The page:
Few issues strike fear into the hearts of payroll professionals like trying to calculate overtime pay, especially given the challenges associated with determining the “regular rate of pay,” which serves as the foundation for the calculation of overtime pay for non-exempt, hourly employees. On Monday, March 5, 2018, the California Supreme Court ruled in favor of Hector Alvarado, Plaintiff/Appellant in Alvarado v. Dart Container Corporation of California, providing much needed clarity to employers on how to calculate the regular rate of pay during a payroll period that includes the payment of a flat sum, non-hourly paid bonus (the “Bonus”). The question at issue before the California Supreme Court was one of policy expressed through mathematics: What is the divisor (number to divide total compensation by) for purposes of calculating the hourly value of a flat sum, non-hourly paid bonus; is it all hours worked, or only non-overtime hours worked during the relevant pay period? The California Supreme Court decided that it is the latter, resulting in a higher “regular rate of pay” and hence, a higher premium for overtime pay.
Mr. Alvarado worked for Respondent Dart Container Corporation of California (“Dart”) in Dart’s warehouse for approximately 16 months. Dart provided an attendance bonus of $15 per day to any employee who was scheduled to work a weekend shift and completed the full shift. Whether the employee worked overtime or not, they received the bonus for completing a Saturday or Sunday shift. In Mr. Alvarado’s case, sometimes he worked the weekend shift plus overtime during that pay period (entitling him to the attendance bonus), and sometimes he did not work overtime. While both parties agreed that the flat sum, non-hourly bonus at issue was properly a factor in calculating the regular rate of pay (and the corresponding overtime payment), Mr. Alvarado took the position, consistent with California’s Division of Labor Standards Enforcement (“DLSE”), that the correct formula for calculating overtime pay was Bonus divided by all non-overtime hours worked. Conversely, Respondent Dart Container Corporation (“Dart”) argued, in line with the federal Fair Labor Standards Act (“FLSA”), that the proper overtime calculation was Bonus divided by the total hours worked in that pay period, inclusive of both regular and overtime hours. Not surprisingly, Alvarado’s proposed formula results in a higher payment for overtime than Dart’s interpretation.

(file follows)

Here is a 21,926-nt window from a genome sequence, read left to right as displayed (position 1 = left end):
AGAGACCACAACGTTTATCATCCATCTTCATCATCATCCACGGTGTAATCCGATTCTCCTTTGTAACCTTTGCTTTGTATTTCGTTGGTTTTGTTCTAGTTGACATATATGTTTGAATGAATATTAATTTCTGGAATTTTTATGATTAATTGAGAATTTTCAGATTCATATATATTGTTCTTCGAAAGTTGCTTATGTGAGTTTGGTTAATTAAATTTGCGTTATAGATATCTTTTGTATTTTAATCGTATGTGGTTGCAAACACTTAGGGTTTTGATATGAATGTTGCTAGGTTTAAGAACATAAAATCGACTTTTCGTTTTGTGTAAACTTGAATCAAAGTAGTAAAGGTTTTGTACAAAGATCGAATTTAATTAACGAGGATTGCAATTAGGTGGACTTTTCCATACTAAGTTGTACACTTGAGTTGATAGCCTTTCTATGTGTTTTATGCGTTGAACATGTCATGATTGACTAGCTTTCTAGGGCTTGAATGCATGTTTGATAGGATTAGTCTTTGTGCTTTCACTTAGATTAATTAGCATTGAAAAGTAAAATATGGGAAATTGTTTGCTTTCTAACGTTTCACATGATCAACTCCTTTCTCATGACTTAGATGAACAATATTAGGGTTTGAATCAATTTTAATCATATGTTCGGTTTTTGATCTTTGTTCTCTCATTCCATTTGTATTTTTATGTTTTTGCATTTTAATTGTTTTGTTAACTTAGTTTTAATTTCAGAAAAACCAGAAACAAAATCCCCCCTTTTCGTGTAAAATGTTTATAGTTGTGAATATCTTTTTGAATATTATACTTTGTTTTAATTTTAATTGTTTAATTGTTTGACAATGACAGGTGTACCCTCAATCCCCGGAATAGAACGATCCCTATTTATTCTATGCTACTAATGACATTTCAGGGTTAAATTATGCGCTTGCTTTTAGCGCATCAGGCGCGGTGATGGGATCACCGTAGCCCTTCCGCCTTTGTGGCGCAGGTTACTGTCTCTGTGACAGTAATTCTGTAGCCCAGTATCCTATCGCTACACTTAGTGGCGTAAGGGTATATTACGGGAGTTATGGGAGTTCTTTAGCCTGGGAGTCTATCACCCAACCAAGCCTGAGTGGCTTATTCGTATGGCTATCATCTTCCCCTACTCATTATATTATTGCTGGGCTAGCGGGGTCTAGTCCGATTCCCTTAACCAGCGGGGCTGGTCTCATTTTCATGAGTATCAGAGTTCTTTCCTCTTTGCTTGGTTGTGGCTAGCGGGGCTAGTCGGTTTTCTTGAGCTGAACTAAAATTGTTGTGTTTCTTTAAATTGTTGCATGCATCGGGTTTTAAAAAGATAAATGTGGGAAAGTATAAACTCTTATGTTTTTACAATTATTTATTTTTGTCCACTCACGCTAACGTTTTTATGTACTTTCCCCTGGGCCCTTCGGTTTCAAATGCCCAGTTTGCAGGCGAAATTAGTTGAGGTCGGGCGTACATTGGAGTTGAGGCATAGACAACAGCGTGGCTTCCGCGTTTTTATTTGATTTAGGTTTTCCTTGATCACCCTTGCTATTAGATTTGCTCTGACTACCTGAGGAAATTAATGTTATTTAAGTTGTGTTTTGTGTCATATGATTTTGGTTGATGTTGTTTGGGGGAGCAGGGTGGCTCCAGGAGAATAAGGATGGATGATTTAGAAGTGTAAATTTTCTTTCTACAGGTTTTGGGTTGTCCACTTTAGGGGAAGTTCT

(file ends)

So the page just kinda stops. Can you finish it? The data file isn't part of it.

In its opinion, the court first addressed whether or not the DLSE guidance contained in its Manual is controlling, or is a void underground regulation. The court concluded that the DLSE guidance was void because it was not promulgated pursuant to the formal rule-making process required by California’s Administrative Procedures Act, and was more than a mere restatement of the law. Nevertheless, the court noted that the DLSE’s interpretation of state law may still be correct. Despite finding that the DLSE guidance was not entitled to deference, the court opined that it was free to consider the DLSE’s interpretation, including the reasons for the DLSE’s interpretation, and could even choose to adopt the DLSE’s interpretation, provided that the Court was persuaded that the DLSE was correct. “As an underground regulation, the DLSE’s policy is not entitled to any special deference … but the interpretation embodied in that policy may still be valid,” wrote Justice Chin for a unanimous court.
Anchoring their reasoning in two overarching interpretive principles — (1) California’s stated public policy discouraging employers from requiring employees to work overtime (which the overtime premium is intended to do), and (2) the court’s policy of interpreting employment legislation liberally to protect workers — the court held that because Alvarado was entitled to the Bonus even if he worked no overtime during the relevant pay period, it should be treated as having been earned by virtue of the non-overtime hours he worked during the pay period. Accordingly, when calculating the per-hour value of a flat sum, non-hourly paid bonus, the court ruled that the proper formula for determining the regular rate of pay is: Bonus divided by non-overtime hours worked. Notably, the court expressly limited its decision to flat-sum bonuses like the attendance bonuses at issue, as opposed to other kinds of non-hourly compensation, such as production bonuses, piecework bonuses, and commissions, where an alternative analysis may be warranted.
Adding insult to injury, the court decided that this ruling applies retroactively, rather than limiting the application of its decision to pending and future cases. Practically speaking, this puts all employers who provide these kinds of flat sum, non-hourly bonuses at risk of substantial exposure for back wages, pay stub errors, and, in the case of former employees, waiting time penalties for failing to promptly pay the proper final paycheck, among others. Moreover, based on this holding, employers that have miscalculated the proper overtime in these circumstances are prime targets for class action litigation.
In what can only be described as “cold comfort,” four of the Justices took the unusual step of signing on to a brief concurring opinion, stating, “[r]egrettably, more was not done to help employers meet their statutory responsibilities, or to ensure that employees receive the overtime pay they are due.” So, as California employers review their overtime pay practices for the last 3-4 years (depending on whether a claim is brought directly under the Labor Code, or is brought as an unfair labor practice) to assess their risk of liability, they can take comfort in knowing that the California Supreme Court finds it “regrettable.”
If you are an employer that needs help analyzing your past or present pay practices in California, please contact a member of Squire Patton Boggs’ team of experienced California employment attorneys.